Building a Sermon

I would currently describe my sermon writing style as “following breadcrumbs.”

Sitting down on Monday, I read the text I picked for my sermon repeatedly and from different English translations. Then, I start a list of observations and ideas from that reading. Then I see where it goes.

Each new idea is a little breadcrumb I pick up and digest along this journey.

What does that word mean? What does it mean for us, and what did the original word mean to the first readers? Is there any other place that word is used in the Bible? What concepts does this passage reveal or help us to understand? Are there any other passages we need to view to help us understand this one better?

Then comes the application breadcrumbs. What would happen if we lived this idea as believers? What would that look like? How would I explain it to people? Are there any analogies or anecdotes that would help people to understand this part of faith and put it into practice? 

I no longer sit down with a firm idea and then use the Bible to prove I am correct. I don’t try to force a three-point outline like some cookie-cutter shape for sermons. I don’t try to use every passage of scripture that touches on a particular topic. Instead, I try to listen to what the Bible says, follow the Spirits leading, and communicate an idea that the people in my congregation might need to hear.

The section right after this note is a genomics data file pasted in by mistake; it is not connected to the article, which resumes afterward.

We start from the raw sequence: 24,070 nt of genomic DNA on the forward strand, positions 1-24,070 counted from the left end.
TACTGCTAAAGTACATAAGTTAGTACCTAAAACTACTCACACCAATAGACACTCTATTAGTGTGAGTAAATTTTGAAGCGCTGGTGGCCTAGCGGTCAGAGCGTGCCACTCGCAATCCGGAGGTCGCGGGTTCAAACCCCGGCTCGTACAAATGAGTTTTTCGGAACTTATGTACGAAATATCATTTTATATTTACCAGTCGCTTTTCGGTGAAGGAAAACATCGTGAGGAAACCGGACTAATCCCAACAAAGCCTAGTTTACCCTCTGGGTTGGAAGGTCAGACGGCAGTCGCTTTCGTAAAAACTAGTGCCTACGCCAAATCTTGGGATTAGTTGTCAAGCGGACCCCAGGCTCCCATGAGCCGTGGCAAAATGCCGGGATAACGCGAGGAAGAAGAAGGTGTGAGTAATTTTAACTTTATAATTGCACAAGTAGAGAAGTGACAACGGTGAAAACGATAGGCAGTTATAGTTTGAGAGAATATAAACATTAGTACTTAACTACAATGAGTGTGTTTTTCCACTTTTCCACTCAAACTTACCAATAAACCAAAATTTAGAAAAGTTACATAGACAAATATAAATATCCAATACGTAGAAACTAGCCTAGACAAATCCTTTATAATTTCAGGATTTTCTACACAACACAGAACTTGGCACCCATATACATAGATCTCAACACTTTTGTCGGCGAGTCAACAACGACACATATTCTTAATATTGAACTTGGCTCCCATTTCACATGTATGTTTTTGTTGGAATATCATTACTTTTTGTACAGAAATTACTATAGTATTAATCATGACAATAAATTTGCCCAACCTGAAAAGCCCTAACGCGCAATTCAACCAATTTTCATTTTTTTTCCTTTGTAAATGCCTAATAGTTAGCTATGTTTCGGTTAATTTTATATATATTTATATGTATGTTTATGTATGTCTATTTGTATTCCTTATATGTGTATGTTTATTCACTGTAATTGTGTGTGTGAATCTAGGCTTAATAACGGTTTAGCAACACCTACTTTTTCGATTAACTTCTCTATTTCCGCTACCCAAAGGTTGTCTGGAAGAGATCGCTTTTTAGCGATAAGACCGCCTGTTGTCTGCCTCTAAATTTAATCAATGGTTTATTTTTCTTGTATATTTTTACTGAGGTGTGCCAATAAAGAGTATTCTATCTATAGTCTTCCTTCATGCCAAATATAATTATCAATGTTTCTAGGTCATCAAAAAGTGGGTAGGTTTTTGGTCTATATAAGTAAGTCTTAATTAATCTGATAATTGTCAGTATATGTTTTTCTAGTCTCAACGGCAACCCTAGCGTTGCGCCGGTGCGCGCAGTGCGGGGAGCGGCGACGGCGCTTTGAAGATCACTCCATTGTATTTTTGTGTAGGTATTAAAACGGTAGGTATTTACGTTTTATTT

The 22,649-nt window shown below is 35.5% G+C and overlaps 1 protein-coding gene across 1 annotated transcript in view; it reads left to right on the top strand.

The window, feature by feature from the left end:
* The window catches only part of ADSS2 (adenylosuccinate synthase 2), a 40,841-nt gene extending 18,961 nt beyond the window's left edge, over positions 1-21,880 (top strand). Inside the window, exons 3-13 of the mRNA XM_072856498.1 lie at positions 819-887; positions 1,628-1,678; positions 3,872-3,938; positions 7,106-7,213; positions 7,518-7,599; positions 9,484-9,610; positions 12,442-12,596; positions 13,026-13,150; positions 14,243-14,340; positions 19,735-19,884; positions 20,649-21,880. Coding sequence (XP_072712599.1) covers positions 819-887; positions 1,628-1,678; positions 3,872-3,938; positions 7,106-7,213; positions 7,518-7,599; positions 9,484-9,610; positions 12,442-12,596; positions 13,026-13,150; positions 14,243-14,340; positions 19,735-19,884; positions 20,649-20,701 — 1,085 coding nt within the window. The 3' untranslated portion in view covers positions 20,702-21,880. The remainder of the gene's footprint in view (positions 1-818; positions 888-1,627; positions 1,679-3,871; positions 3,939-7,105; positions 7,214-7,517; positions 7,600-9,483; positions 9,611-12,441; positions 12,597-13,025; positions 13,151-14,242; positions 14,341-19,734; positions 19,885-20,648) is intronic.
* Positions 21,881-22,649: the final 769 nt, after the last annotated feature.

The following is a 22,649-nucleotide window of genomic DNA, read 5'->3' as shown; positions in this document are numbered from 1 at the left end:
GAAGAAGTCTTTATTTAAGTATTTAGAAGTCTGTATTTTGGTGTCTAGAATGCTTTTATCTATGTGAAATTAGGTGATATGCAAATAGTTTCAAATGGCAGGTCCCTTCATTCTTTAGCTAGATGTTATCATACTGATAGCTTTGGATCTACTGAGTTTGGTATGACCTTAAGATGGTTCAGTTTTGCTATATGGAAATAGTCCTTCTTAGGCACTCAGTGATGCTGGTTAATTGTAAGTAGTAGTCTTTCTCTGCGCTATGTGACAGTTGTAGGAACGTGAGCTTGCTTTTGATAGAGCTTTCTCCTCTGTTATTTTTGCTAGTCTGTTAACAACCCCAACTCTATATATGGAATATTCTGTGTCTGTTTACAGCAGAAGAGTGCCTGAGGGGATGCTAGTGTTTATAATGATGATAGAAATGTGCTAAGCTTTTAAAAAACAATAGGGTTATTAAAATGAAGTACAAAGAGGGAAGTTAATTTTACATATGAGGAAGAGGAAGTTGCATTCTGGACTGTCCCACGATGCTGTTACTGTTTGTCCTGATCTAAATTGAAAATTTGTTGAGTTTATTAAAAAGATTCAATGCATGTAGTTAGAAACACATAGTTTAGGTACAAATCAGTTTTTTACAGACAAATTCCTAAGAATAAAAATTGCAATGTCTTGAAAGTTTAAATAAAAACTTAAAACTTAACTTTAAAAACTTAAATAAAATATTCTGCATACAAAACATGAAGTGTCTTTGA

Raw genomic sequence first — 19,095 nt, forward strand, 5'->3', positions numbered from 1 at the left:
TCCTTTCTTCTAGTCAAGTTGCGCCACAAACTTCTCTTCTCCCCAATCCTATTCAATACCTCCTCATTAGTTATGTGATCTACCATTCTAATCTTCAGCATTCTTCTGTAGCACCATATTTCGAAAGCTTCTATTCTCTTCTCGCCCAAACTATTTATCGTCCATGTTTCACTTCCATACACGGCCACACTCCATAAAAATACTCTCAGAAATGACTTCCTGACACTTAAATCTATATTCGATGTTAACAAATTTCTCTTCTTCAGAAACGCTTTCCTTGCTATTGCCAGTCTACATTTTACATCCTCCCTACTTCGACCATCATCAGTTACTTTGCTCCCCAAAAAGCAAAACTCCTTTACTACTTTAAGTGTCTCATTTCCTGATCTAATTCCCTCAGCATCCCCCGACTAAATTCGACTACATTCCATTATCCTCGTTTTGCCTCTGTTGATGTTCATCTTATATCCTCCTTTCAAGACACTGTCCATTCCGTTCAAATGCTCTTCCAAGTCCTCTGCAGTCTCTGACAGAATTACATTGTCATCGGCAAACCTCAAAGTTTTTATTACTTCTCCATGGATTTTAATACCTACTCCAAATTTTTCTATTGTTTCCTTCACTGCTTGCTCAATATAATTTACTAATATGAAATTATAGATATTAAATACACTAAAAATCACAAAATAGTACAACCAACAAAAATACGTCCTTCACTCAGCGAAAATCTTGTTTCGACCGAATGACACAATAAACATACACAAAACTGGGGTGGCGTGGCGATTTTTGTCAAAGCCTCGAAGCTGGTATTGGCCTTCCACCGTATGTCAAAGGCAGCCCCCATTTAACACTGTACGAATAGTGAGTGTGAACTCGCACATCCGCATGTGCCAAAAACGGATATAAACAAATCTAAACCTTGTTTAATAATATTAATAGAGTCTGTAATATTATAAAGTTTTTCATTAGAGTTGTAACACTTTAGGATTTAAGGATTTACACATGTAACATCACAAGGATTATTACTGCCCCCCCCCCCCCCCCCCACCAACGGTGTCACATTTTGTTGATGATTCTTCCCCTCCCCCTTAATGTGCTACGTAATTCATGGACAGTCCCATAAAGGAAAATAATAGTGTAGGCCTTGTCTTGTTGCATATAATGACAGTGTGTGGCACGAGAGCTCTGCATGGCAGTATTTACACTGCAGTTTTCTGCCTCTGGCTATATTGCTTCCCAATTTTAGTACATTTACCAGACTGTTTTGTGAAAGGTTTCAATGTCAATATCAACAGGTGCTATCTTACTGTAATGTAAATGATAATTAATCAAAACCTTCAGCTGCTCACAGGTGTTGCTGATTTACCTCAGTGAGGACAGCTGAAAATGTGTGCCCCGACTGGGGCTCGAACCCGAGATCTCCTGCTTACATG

Some weeks this process leads me to Bible dictionaries and commentaries. Then it will lead me to an hour-long Google search on the stages of grief. And finally, I will handwrite the four movements of a person, from hearing the gospel to believing it, trying to identify how grief might keep us from Jesus.

All those breadcrumbs become a sermon. I write it. I edit it. I re-edit it. I leave it alone for a couple of days. I reread it. I practice it, and finally, I preach it.

I no longer view sermon writing as an exact science but as the art of taking God’s word and pulling together various thoughts until I can share them with God’s people. And I do it one breadcrumb at a time.


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